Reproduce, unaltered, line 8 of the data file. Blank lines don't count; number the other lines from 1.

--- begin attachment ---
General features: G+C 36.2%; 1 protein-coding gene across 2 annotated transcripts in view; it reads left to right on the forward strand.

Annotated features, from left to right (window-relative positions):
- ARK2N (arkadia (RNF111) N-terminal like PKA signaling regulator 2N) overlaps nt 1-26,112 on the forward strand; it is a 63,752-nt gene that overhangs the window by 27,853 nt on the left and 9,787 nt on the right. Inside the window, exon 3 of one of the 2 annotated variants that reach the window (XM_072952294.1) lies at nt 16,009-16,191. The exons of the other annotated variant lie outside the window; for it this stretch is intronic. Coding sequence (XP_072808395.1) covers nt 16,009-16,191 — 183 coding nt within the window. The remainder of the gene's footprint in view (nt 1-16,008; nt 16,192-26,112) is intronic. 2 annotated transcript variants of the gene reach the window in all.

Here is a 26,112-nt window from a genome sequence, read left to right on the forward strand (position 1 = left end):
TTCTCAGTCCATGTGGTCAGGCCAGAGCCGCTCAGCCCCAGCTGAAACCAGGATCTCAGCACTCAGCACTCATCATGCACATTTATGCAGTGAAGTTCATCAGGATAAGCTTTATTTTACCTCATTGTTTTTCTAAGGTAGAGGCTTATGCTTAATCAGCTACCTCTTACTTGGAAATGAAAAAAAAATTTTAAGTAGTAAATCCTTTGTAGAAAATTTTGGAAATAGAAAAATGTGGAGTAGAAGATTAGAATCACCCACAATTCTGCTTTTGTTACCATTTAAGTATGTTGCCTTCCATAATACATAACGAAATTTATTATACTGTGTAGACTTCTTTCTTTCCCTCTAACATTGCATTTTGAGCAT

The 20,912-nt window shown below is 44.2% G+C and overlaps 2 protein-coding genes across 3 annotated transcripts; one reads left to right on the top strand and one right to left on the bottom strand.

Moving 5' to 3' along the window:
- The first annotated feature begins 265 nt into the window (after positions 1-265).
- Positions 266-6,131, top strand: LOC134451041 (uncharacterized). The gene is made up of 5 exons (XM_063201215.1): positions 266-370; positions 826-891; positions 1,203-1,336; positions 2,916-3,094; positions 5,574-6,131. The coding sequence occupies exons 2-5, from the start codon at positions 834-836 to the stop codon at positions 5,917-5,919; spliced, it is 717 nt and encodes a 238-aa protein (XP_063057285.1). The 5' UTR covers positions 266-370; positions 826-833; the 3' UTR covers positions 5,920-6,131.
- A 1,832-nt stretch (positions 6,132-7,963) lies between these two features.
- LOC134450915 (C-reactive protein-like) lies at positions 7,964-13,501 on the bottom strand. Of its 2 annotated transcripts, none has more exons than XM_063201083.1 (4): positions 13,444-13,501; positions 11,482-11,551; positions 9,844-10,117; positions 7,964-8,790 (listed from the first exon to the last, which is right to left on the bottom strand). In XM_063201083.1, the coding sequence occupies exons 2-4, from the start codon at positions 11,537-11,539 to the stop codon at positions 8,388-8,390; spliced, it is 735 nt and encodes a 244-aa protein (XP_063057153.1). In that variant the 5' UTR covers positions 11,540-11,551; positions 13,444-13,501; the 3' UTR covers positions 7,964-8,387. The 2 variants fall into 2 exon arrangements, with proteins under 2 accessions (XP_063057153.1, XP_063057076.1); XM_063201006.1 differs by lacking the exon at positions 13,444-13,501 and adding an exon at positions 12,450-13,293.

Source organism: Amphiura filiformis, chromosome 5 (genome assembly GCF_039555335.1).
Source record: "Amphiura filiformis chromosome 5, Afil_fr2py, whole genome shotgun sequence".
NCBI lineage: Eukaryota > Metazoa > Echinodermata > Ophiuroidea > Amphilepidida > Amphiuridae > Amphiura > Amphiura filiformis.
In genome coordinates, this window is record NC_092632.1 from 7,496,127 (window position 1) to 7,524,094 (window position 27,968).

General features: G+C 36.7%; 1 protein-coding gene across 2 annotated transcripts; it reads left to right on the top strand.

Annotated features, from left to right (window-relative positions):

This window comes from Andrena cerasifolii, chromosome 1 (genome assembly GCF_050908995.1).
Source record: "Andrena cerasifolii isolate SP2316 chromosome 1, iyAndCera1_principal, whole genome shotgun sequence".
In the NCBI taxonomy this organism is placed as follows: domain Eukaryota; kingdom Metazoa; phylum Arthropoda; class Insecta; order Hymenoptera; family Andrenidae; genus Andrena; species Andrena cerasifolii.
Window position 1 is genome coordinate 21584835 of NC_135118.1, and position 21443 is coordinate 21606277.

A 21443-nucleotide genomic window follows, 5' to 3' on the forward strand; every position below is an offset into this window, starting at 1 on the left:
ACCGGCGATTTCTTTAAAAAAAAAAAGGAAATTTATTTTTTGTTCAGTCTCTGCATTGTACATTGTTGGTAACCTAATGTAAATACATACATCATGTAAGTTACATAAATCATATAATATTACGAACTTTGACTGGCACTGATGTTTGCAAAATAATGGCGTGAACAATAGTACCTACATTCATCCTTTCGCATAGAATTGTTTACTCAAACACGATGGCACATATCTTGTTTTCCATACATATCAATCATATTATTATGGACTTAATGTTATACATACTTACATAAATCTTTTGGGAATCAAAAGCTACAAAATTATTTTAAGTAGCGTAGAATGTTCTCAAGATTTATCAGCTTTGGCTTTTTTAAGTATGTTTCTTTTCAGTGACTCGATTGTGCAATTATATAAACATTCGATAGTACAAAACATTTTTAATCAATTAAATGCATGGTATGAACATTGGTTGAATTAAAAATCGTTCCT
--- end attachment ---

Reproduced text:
- The first annotated feature begins 265 nt into the window (after positions 1-265).